The types of Eros stringing his bow are probably based on different statues by Lysippus—one (as shown above left, marble copy in the Capitoline Museum in Rome) may have been the famous bronze from Thespiae in Boeotia—not to be confused with the even more renowned Eros of Thespiae in marble by Praxiteles—the other (as shown right, copy in Venice) may have been Lysippus’s Eros from Myndus in Caria. It has occasionally been suggested that this motif might represent Eros playing with one of the weapons of Heracles, as part of the theme of the “mighty warrior tamed by Love”. Some of the following reverse types do indeed refer to this, but here it is most unlikely, since the bow is definitely Eros- rather than Heracles-sized.
These Lysippic types are rare, and were struck only in Philippopolis and Nicaea. Note the expressive differences in pose. The beautiful Seleucid head of Eros already illustrated (Type 01) may also be Lysippic.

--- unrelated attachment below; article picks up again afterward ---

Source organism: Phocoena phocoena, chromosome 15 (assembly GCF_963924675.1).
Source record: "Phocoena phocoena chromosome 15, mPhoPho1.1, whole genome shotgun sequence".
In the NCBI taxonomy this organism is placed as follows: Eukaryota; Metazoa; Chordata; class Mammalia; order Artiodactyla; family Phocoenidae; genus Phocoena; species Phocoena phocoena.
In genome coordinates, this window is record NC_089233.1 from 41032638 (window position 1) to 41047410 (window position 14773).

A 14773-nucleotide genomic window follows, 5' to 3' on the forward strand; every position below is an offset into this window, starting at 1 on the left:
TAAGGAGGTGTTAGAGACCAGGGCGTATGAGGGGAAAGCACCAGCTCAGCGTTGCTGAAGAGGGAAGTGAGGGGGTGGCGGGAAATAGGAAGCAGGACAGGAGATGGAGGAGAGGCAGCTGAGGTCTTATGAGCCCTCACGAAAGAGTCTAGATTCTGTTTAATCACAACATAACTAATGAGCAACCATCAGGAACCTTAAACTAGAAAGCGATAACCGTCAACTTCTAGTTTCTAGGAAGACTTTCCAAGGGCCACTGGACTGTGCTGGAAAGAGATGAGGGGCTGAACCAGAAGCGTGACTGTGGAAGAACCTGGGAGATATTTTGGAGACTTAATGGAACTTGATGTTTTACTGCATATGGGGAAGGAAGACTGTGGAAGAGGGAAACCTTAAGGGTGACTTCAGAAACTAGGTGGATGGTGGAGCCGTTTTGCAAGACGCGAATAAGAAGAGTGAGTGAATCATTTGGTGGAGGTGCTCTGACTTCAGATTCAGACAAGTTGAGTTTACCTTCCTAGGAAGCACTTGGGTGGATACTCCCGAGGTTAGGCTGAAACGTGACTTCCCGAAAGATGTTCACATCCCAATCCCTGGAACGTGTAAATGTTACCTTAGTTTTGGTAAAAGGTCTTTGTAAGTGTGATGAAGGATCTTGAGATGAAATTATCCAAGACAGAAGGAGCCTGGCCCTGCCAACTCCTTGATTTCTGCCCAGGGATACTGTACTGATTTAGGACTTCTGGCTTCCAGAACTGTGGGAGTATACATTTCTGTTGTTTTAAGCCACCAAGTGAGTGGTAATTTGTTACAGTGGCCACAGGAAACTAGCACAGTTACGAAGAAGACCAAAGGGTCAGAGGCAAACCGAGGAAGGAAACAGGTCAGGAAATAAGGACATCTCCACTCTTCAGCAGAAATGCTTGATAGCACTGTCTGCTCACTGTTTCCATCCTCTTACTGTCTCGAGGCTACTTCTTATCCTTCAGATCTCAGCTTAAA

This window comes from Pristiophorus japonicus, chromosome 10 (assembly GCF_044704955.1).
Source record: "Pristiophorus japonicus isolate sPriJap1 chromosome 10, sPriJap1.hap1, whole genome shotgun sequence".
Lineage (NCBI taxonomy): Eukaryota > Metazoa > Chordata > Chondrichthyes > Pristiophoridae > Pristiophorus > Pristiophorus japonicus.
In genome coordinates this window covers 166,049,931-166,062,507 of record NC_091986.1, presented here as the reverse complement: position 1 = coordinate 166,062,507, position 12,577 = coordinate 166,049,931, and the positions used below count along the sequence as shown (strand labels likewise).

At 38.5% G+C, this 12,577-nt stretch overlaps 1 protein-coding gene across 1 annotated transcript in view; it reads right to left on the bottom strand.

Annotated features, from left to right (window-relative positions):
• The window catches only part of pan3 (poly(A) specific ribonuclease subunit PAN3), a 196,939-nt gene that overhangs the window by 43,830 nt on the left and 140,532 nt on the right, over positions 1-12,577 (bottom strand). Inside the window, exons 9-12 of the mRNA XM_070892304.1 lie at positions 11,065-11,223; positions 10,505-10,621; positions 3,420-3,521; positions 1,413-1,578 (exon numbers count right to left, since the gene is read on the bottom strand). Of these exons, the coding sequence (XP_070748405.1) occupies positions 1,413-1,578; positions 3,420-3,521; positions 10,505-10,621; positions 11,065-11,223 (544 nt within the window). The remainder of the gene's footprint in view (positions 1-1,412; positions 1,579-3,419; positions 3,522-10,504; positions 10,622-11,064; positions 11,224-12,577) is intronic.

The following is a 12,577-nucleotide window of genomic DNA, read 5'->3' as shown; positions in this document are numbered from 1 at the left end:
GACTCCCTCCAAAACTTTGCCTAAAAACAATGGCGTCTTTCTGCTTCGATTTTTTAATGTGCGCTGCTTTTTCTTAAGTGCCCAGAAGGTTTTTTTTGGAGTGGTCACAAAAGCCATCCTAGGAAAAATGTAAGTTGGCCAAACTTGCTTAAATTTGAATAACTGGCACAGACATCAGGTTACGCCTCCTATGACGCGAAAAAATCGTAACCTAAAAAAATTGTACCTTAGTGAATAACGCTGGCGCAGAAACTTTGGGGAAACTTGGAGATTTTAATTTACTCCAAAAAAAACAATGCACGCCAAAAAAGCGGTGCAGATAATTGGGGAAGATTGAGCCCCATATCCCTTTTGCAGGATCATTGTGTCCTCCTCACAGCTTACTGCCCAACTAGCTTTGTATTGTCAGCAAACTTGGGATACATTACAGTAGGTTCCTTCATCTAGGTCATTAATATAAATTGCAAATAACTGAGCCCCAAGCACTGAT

At Philippopolis, Eros seems to be leaning into what he is doing, and his right leg is bent outwards; his right wing is also in a higher position than on the Nicaean coins, and his head is turned to look back over his shoulder.
Æ 18, 12 h, 3.45 g. Obv. AV • K • Λ • C • CEVHPOC. Laureate, cuirassed bust of Septimius Severus r. Rev. ΦΙΛΙΠΠΟΠΟΛΕΙΤΩΝ. Eros standing l., head facing, stringing his bow; quiver upright on the ground in front of him (Private collection, by permission).
Æ 20, 1 h, 2.77 g. Similar.
* Nicaea in Bithynia, coins of Commodus, and Geta Caesar (illustration).
At Nicaea, Eros is leaning back from the bow, holding it almost at arm’s length, with his weight on his left leg and his right leg tucked inwards, as in the Roman copy of the statue in the Capitoline Museum in Rome and other similar copies. There is no quiver as on the coins from Philippopolis. Note the attention to detail which the engraver of the die for this tiny coin has devoted to Eros’s right wing, awkwardly situated behind his arms and the bow.
Reference: Varbanov 1291
Reference: Varbanov 1603
References: RPC IV, 6255; Waddington, Recueil général, 264